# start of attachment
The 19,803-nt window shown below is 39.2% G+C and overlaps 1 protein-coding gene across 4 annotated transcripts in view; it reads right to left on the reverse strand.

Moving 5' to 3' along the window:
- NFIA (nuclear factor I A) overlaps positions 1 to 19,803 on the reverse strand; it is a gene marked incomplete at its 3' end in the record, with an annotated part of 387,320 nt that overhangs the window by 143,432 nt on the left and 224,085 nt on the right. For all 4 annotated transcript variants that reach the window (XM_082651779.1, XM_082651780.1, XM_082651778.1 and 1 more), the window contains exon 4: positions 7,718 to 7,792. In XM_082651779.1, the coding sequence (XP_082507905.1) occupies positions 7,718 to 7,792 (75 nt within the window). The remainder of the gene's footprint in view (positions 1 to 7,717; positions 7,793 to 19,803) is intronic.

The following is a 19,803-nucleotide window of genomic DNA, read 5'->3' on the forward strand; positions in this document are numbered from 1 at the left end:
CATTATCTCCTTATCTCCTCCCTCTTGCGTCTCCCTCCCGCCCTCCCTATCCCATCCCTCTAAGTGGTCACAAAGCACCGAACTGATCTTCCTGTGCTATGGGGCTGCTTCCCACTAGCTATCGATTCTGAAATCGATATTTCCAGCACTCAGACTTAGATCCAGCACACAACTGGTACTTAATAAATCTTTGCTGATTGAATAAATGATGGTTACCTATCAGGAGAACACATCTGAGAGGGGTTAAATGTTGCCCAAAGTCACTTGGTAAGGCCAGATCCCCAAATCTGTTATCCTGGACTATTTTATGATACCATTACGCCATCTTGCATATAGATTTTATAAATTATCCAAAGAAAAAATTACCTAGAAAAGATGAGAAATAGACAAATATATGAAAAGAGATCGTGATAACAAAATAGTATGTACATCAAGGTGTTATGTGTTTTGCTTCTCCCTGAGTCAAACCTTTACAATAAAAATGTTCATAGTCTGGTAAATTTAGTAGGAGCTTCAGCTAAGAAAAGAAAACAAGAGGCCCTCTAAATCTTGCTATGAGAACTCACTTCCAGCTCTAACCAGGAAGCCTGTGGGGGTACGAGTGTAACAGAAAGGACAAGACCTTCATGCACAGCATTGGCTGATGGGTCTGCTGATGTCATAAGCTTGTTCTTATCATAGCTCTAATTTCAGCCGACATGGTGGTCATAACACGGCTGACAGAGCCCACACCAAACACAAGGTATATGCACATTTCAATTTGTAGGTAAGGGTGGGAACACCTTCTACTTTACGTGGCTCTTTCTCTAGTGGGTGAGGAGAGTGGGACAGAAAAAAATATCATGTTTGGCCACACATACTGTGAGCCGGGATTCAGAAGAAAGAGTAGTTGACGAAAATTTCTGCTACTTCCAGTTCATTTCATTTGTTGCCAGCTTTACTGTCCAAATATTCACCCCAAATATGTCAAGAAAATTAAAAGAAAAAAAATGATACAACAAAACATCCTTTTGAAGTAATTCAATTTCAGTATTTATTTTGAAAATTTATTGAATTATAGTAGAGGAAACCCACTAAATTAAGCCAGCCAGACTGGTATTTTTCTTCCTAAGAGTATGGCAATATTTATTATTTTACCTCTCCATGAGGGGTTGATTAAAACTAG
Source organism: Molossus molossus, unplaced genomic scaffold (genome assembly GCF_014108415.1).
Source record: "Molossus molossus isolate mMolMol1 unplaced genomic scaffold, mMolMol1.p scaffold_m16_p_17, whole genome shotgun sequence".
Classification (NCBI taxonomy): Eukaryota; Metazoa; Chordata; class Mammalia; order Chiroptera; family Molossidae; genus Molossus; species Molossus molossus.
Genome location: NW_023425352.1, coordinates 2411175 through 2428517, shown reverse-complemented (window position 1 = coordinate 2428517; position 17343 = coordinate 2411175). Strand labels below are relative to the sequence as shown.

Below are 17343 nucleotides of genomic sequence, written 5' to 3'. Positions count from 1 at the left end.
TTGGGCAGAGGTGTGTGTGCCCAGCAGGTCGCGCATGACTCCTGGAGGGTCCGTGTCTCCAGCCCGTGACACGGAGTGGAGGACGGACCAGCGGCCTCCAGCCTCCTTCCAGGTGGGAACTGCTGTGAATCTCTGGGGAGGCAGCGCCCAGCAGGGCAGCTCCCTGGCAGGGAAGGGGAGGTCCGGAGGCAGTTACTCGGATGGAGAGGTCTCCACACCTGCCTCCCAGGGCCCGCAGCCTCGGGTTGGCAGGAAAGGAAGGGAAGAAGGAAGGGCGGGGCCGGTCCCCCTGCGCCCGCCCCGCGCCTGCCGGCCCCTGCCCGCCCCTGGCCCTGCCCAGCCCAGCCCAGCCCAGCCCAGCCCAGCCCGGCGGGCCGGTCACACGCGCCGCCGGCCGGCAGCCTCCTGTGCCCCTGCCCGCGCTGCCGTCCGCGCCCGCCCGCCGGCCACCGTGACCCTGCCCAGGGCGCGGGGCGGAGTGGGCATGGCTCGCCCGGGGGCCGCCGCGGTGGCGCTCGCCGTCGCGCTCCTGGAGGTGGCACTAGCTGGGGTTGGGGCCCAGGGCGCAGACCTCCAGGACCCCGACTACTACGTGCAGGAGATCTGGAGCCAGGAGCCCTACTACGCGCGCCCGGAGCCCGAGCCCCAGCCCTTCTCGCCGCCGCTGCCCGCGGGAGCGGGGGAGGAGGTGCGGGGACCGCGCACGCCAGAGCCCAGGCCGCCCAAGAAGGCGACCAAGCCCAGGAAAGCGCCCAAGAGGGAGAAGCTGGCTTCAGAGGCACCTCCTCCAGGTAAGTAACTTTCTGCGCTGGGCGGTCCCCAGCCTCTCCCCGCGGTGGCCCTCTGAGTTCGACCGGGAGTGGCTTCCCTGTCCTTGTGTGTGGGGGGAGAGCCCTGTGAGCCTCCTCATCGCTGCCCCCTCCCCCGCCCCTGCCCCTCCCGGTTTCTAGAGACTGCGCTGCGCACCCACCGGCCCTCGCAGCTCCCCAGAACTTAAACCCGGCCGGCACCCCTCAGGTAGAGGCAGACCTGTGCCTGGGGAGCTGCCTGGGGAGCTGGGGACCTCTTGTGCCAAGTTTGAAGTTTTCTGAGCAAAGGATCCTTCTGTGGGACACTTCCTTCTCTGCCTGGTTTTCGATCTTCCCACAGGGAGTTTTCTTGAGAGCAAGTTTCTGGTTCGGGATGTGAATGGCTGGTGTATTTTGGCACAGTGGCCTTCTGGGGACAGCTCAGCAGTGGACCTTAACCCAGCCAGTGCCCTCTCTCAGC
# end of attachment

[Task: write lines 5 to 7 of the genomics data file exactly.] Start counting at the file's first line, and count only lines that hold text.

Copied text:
CATTATCTCCTTATCTCCTCCCTCTTGCGTCTCCCTCCCGCCCTCCCTATCCCATCCCTCTAAGTGGTCACAAAGCACCGAACTGATCTTCCTGTGCTATGGGGCTGCTTCCCACTAGCTATCGATTCTGAAATCGATATTTCCAGCACTCAGACTTAGATCCAGCACACAACTGGTACTTAATAAATCTTTGCTGATTGAATAAATGATGGTTACCTATCAGGAGAACACATCTGAGAGGGGTTAAATGTTGCCCAAAGTCACTTGGTAAGGCCAGATCCCCAAATCTGTTATCCTGGACTATTTTATGATACCATTACGCCATCTTGCATATAGATTTTATAAATTATCCAAAGAAAAAATTACCTAGAAAAGATGAGAAATAGACAAATATATGAAAAGAGATCGTGATAACAAAATAGTATGTACATCAAGGTGTTATGTGTTTTGCTTCTCCCTGAGTCAAACCTTTACAATAAAAATGTTCATAGTCTGGTAAATTTAGTAGGAGCTTCAGCTAAGAAAAGAAAACAAGAGGCCCTCTAAATCTTGCTATGAGAACTCACTTCCAGCTCTAACCAGGAAGCCTGTGGGGGTACGAGTGTAACAGAAAGGACAAGACCTTCATGCACAGCATTGGCTGATGGGTCTGCTGATGTCATAAGCTTGTTCTTATCATAGCTCTAATTTCAGCCGACATGGTGGTCATAACACGGCTGACAGAGCCCACACCAAACACAAGGTATATGCACATTTCAATTTGTAGGTAAGGGTGGGAACACCTTCTACTTTACGTGGCTCTTTCTCTAGTGGGTGAGGAGAGTGGGACAGAAAAAAATATCATGTTTGGCCACACATACTGTGAGCCGGGATTCAGAAGAAAGAGTAGTTGACGAAAATTTCTGCTACTTCCAGTTCATTTCATTTGTTGCCAGCTTTACTGTCCAAATATTCACCCCAAATATGTCAAGAAAATTAAAAGAAAAAAAATGATACAACAAAACATCCTTTTGAAGTAATTCAATTTCAGTATTTATTTTGAAAATTTATTGAATTATAGTAGAGGAAACCCACTAAATTAAGCCAGCCAGACTGGTATTTTTCTTCCTAAGAGTATGGCAATATTTATTATTTTACCTCTCCATGAGGGGTTGATTAAAACTAG
Source organism: Molossus molossus, unplaced genomic scaffold (genome assembly GCF_014108415.1).
Source record: "Molossus molossus isolate mMolMol1 unplaced genomic scaffold, mMolMol1.p scaffold_m16_p_17, whole genome shotgun sequence".